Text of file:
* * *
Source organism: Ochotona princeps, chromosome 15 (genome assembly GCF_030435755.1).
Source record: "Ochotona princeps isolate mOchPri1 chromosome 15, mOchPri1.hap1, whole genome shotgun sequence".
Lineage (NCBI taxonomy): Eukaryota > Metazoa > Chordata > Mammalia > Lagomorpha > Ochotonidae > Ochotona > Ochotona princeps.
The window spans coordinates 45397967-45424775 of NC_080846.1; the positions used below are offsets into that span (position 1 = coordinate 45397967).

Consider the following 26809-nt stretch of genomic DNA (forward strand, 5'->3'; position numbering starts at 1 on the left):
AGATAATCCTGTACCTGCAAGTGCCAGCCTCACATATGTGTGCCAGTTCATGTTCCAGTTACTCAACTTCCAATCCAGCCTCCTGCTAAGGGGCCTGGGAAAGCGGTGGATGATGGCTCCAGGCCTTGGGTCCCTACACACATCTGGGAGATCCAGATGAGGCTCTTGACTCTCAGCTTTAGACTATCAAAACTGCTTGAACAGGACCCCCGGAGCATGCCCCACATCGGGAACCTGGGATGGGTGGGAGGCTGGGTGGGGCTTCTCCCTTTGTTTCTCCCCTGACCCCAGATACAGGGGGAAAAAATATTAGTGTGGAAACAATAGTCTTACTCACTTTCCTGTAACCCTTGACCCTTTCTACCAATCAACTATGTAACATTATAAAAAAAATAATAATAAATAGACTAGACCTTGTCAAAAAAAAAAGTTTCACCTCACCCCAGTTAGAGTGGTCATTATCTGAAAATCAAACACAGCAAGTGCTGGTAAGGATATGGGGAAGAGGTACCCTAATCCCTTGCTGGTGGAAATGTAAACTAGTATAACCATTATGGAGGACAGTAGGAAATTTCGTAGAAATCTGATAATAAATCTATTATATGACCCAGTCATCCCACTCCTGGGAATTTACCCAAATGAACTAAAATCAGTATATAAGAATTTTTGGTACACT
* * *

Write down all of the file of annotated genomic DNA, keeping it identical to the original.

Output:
Source organism: Ochotona princeps, chromosome 15 (genome assembly GCF_030435755.1).
Source record: "Ochotona princeps isolate mOchPri1 chromosome 15, mOchPri1.hap1, whole genome shotgun sequence".
Lineage (NCBI taxonomy): Eukaryota > Metazoa > Chordata > Mammalia > Lagomorpha > Ochotonidae > Ochotona > Ochotona princeps.
The window spans coordinates 45397967-45424775 of NC_080846.1; the positions used below are offsets into that span (position 1 = coordinate 45397967).

Consider the following 26809-nt stretch of genomic DNA (forward strand, 5'->3'; position numbering starts at 1 on the left):
AGATAATCCTGTACCTGCAAGTGCCAGCCTCACATATGTGTGCCAGTTCATGTTCCAGTTACTCAACTTCCAATCCAGCCTCCTGCTAAGGGGCCTGGGAAAGCGGTGGATGATGGCTCCAGGCCTTGGGTCCCTACACACATCTGGGAGATCCAGATGAGGCTCTTGACTCTCAGCTTTAGACTATCAAAACTGCTTGAACAGGACCCCCGGAGCATGCCCCACATCGGGAACCTGGGATGGGTGGGAGGCTGGGTGGGGCTTCTCCCTTTGTTTCTCCCCTGACCCCAGATACAGGGGGAAAAAATATTAGTGTGGAAACAATAGTCTTACTCACTTTCCTGTAACCCTTGACCCTTTCTACCAATCAACTATGTAACATTATAAAAAAAATAATAATAAATAGACTAGACCTTGTCAAAAAAAAAAGTTTCACCTCACCCCAGTTAGAGTGGTCATTATCTGAAAATCAAACACAGCAAGTGCTGGTAAGGATATGGGGAAGAGGTACCCTAATCCCTTGCTGGTGGAAATGTAAACTAGTATAACCATTATGGAGGACAGTAGGAAATTTCGTAGAAATCTGATAATAAATCTATTATATGACCCAGTCATCCCACTCCTGGGAATTTACCCAAATGAACTAAAATCAGTATATAAGAATTTTTGGTACACT